Snowe has proposed a possible compromise - a "trigger" mechanism that would create a public option in the future if specific thresholds for expanded coverage and lower costs are not met. The trigger has yet to be included in any
proposal so far.

Filed under: Health care • Senate
soundoff (62 Responses)
  1. Vets4Obama

    Ok, so let me get this straight. Some morons will say "This will destroy private health insurance in this country" and in another sentence say "This is going to be a HORRIBLE system".

    Well, if the private sector can't compete against a 'horrible' system, then I really don't care if they go out of business. NOBODY should account for 15% of our economy and be unable to deal with competition entering a marketplace. That by itself tells me there is a HUGE amount of moola to be saved (15% of our economy controlled by people who can't compete with a LOUSY competitor = TONS OF SAVINGS to be made).

    Now, the fact is, it WON'T kill private insurance companies it will control them. And if it DOES ruin them...well, they deserve it. Nobody that retarded should remain in business.

    September 29, 2009 12:38 pm at 12:38 pm |
  2. rr

    Health care is NOT a right.

    September 29, 2009 12:39 pm at 12:39 pm |
  3. Helen, NY

    Democrats will have the problems now because American people would like to keep their current insurance coverage. We do not need public option. I am sure all these congressmen, senators and the president will have a goof lesson in the coming election. Let us throw them out. MY health is important to me and I will discuss it with my physician. I do not need Barack, never.

    September 29, 2009 12:43 pm at 12:43 pm |
  4. single mom

    Yeah, right along with the coverage for illegal immigrants.
    Rep. Joe Wilson was right. His outburst was wrong, but he sure hit the nail on the head.

    September 29, 2009 12:43 pm at 12:43 pm |
  5. DJ

    Throw the Neo-nuts a bone with their tort reform demand and stick with the public option. Yeah and otherwise quit backing down to the Republicans.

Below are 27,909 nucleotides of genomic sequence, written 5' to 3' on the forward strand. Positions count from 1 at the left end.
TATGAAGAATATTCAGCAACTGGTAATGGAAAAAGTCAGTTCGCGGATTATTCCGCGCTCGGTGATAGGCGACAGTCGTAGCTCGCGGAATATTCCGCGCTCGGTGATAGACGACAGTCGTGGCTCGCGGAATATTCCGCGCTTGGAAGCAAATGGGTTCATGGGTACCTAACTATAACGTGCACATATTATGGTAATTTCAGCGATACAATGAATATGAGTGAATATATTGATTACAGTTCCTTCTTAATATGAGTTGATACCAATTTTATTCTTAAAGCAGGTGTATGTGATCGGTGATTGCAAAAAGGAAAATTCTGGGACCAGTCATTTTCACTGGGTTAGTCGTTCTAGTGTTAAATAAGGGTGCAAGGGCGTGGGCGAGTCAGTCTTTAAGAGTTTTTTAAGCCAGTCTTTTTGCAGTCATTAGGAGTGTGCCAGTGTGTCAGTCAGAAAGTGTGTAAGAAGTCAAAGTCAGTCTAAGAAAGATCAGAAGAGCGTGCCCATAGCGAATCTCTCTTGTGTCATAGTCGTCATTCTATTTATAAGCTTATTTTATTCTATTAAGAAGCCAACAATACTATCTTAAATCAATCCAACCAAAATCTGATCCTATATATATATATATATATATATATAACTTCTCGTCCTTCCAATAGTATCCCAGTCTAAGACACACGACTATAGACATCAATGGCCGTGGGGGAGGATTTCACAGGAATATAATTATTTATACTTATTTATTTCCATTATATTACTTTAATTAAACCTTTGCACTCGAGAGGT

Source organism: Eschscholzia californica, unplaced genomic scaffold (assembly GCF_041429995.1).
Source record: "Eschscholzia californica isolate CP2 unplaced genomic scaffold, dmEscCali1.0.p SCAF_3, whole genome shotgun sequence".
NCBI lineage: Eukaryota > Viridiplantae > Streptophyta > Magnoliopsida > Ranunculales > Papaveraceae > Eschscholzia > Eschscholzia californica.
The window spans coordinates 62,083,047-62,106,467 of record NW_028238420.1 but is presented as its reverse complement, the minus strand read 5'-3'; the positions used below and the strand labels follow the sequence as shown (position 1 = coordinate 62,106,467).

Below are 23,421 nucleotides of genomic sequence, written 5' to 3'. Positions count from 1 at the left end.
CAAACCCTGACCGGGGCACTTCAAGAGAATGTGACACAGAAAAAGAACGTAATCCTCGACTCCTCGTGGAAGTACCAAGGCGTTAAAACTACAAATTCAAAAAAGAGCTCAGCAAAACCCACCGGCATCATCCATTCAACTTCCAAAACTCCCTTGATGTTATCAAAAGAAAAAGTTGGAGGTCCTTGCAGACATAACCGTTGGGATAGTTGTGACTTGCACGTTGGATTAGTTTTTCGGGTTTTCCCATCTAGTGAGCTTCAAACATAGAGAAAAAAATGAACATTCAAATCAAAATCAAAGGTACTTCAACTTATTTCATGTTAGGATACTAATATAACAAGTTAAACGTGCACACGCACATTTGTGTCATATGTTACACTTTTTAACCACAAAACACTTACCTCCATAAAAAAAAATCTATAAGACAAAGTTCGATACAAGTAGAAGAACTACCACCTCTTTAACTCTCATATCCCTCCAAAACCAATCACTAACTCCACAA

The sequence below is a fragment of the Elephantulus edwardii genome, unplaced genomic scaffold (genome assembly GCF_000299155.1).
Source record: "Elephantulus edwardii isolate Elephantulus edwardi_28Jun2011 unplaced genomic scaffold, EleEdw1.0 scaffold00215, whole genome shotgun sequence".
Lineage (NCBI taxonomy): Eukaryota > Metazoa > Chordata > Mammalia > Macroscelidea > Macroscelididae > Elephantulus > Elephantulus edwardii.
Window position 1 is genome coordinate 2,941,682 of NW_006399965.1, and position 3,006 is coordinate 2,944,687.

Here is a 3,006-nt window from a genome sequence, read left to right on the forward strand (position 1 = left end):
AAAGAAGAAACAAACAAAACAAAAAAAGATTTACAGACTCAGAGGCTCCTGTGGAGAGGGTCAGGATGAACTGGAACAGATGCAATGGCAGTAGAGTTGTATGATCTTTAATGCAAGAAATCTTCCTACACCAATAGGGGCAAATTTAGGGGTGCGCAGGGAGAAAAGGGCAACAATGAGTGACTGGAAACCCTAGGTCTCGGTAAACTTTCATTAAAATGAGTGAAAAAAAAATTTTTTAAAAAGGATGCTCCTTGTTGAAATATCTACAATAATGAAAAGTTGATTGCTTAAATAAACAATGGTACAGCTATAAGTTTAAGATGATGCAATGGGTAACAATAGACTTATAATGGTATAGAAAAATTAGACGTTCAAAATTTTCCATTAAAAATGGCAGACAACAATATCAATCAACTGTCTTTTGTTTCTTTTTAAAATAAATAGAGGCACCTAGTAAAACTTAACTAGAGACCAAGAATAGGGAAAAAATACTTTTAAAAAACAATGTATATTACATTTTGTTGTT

September 29, 2009 12:44 pm at 12:44 pm |
  6. Ken in Pisgah Forest

    The public option would do to insurance companies what credit unions do to banks, that is keep them competitive. It will not put them out of business any more than credit unions have driven banks out of business. Banks are still doing well despite the lower cost competition.

    This is just another Republican exageration.

    September 29, 2009 12:46 pm at 12:46 pm |
  7. Phil

    What it boils down to is the fact that the Congressmen do not care because they will never have to use this type of insurance. They have their super cush governmental healthcare plan that we foot the bill for already. It's easy to push something on the citizens when you will not be involved with it.

    September 29, 2009 12:48 pm at 12:48 pm |
  8. True Reformist

    Does anyone, Republican or Democrat, really believe deep down that health care in the United States will get any better by allowing private enterprise sole control. This is ludicrous!

    Now that a person's health has been deemed a commodity and his finances declared open- for- business, look out. Capitalism, in its worst form, looms ahead. And you will not be the winner.


    September 29, 2009 12:49 pm at 12:49 pm |
  9. Lotta Muni

    Debate, Schmebate. They're going to pass this monster of a bill and we're going to pay for it for the rest of our lives and our grandchildren's lives. Instead of excercising fiscal restraint the federal deficit is spiralling out of control under Obama's administration.

    September 29, 2009 12:51 pm at 12:51 pm |
  10. Ken in Pisgah Forest

    EIghty percent of Americans with insurance have it through their employer. This will be a thing of the past sometime in the next five years. Employers are not required to provide health insurance and they will be dropping it as the price goes up. If you have employer sponsored health insurance, you will not have it for long. If you want what you have, you will have to pay for it yourself. You may wish you had a public option when that day comes, and it is coming soon.

    WARNING: If you have employer sponsored insurance, you will not have it much longer!

    September 29, 2009 12:51 pm at 12:51 pm |
  11. Sue

    NO Public option, the MAJORITY of Americans do NOT want it!

    September 29, 2009 12:52 pm at 12:52 pm |
  12. RICO

    My wife works for an insurance company and guess what. They suck, we just found out that our rates are going to more than double next year, and that our deductable is going to be even higher. Great way to treat an employee. If they double their rates to their employees, what do you think they do to the average joe. All of you saying leave the system alone, wait till you get sick and have to file banckruptcy because you can't pay your medical bill due to the insurance company dropping you. Or that your employer will have to increase the amount you pay for insurance because they can't afford it anymore, or better yet drop coverage all together. Then what will happen? Answer that question? And before anyone think i'm unemployeed or dumb stuff like that I hold a pretty good paying job, and don't leech of the goverment, I just don't want in 10 years for now pay 50% of my salary to the insurance.

    September 29, 2009 12:52 pm at 12:52 pm |